Mecha Monday: Escaflowne



WELL the scheduled post system for WordPress let me down big-time this week…

Can a hot take be had for a show that’s about two decades old?

Once upon a time, I saw two episodes of Escaflowne dubbed on the local Fox affiliate back in the ancient time of the year 2000. All I specifically recall from then is Hitomi trying to leap across a large gap and succeeding because of her track skills. I also recall that what I saw felt like a confusing mishmash, so when I just checked the Wikipedia page and learned that they didn’t air the first episode at all, well! It certainly made sense!

Years later, I picked up a cheap used copy of the old Bandai DVD set (this was recently enough that the price had fallen since Funimation had re-licensed it) and finally watched the thing in its unsullied form. I did the same with the movie. And based on how I felt about it, I feel comfortable saying that I think the reason so many people are such big fans of this show has as much to do with their having seen it early in their fandom and the associated nostalgia generated by that as to do with the show itself.

Escaflowne to me seems fairly bog standard stuff with some good bits and a smattering of unique aspects which it doesn’t quite take advantage of. Watching the movie after seeing the TV series, what grates the most is Hitomi’s characterization, as I really liked how much the movie emphasized that she’d always felt a bit out-of-place and ill at ease in her “home” world. But, of course, if one of the elements of the TV series is that Hitomi really wants to get home, it doesn’t work as well as a driving force from the start if she didn’t feel like she belonged there anyway. Soooo this is the kind of problem which means I have a problem with the TV series as a whole, which may explain why I think it’s mediocre.

Expanding beyond simply Hitomi, what is genuinely the biggest issue with this show is that its difficult to impossible to imagine the characters as having lives off-screen. Hitomi is the worst in this regard; I genuinely cannot picture her as walking around and eating meals and, presumably, interacting with people when she isn’t directly visible. But the same problem plagues Van, Allen, and Millerna, who make up the rest of the core cast. To be honest, I don’t really like any of them much – I don’t dislike most of them, either, I just found it impossible to connect with them. I do dislike Hitomi, though, who seemed to spend 80% of her screentime uttering either Van’s or Allen’s name in various tones (pensive, worried, frightened, sad, etc.).

Escaflowne does have a really good OP, at least; it has very lovely shots of the night sky. And the visuals for the show more generally are quite good (although I find the degree to which the noses are upturned very distracting). The mech fights are fairly good, although I’ll admit to not finding the mechs themselves terribly noteworthy. Dilandau’s face is quite fun to watch, although the way his storyline resolves is… hmm. One wonder why he was handled in the way he was, it seems just such an odd storyline and like it doesn’t really fit with much else that’s going on, except that they wanted it to be a total surprise for the back half of the show? Peculiar.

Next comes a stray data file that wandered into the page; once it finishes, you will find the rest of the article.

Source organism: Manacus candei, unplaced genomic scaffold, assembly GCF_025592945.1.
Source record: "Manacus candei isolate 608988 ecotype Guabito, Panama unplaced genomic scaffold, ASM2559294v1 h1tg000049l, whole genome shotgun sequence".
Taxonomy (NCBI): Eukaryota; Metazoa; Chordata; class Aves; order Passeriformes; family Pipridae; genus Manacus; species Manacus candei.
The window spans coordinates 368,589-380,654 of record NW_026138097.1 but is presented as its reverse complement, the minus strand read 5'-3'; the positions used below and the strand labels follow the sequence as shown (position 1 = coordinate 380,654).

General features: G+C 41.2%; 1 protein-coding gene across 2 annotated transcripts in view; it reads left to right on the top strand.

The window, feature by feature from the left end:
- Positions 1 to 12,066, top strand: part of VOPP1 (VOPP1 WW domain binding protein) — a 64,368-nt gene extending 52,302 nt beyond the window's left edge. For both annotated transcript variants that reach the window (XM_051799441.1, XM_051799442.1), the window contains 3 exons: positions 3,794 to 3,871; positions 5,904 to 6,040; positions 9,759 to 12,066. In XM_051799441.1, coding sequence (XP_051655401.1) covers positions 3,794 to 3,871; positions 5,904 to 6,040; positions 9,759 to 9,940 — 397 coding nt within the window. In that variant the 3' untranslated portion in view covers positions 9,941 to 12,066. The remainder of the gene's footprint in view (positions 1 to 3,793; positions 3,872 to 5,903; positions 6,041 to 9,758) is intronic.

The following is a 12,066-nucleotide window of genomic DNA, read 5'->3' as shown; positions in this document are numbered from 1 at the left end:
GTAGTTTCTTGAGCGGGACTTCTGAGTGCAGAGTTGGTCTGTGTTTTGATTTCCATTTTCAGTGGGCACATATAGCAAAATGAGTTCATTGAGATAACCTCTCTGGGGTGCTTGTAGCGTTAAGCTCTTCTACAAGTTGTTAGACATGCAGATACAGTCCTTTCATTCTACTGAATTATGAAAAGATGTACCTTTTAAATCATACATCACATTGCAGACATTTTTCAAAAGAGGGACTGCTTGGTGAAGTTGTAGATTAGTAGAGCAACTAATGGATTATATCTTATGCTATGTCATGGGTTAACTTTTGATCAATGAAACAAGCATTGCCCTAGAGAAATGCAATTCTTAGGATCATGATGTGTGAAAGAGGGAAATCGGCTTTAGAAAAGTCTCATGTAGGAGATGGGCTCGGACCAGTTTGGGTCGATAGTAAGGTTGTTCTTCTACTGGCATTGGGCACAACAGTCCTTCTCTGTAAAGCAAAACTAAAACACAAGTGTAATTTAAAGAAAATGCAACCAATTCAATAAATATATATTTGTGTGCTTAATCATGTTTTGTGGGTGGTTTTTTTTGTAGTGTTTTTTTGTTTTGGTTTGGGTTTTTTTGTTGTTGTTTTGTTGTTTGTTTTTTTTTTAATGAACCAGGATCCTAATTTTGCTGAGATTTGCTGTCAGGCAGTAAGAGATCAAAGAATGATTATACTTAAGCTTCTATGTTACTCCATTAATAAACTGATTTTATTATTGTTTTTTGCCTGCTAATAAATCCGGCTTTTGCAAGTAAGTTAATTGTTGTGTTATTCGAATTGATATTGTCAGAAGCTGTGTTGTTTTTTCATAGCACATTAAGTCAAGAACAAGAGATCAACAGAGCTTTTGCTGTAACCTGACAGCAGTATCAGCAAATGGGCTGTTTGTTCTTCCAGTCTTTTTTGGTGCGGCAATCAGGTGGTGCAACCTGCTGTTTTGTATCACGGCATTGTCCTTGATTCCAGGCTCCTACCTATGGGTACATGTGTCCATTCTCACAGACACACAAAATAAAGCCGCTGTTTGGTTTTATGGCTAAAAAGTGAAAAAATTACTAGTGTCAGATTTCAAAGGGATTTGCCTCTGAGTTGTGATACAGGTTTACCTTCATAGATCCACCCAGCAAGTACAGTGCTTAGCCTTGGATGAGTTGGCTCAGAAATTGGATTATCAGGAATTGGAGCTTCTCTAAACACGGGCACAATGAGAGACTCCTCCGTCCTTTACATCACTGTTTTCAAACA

I realize disliking Escaflowne is tantamount to heresy if one is a fan of a certain age. I did try! I still watched the movie even though I didn’t really like the TV series! I actually like the movie better even though its a bit of a mess and doesn’t really manage to cut the story down in a way that avoids feeling choppy at points. I really liked Hitomi’s characterization so, so much more in the movie.

This entry was posted in Uncategorized and tagged , , , . Bookmark the permalink.

5 Responses to Mecha Monday: Escaflowne

  1. Artemis says:

    Honestly, I wasn’t a big fan of Escaflowne either. Undeniably fantastic OP aside, I just don’t think the show is as unique or impressive as most other viewers seem to think. (And those noses though… even for the 90s, those sure are some noses.)

    • A Day Without Me says:

      The noses are flat-out distracting – suddenly at critical moments, characters turn and you see those noses veering up toward the heavens and it saps all the tension out.

  2. So hi! This has nothing to do with this post, but I found a bunch of your posts on Jigoku Shoujo, the one I originally found was the “Drag them to Hell: Jigoku Shoujo and Gender” because I’m considering conducting a Women’s studies project for college looking at the show through the lens of Feminism and gender. Either way, I read that one (super impressed) and found your other posts (can we complain about and love this anime together? I need more people who get this show XD)
    Anyways, I was wondering if you’ve seen Jigoku Shoujo: Yoi No Togi yet (S: 4) and what your thoughts are, I know everyone else seems to either love it or hate it (most) though this show has always had people who go one way or another.
    Thanks and your posts are wonderful and very thought provoking!

  3. TWWK says:

    I think Escaflowne is an anime of it’s time. It’s soooo 90’s. I don’t think I could watch it today and enjoy it, again, unless I watch with nostalgia-colored glasses.

Comments are closed.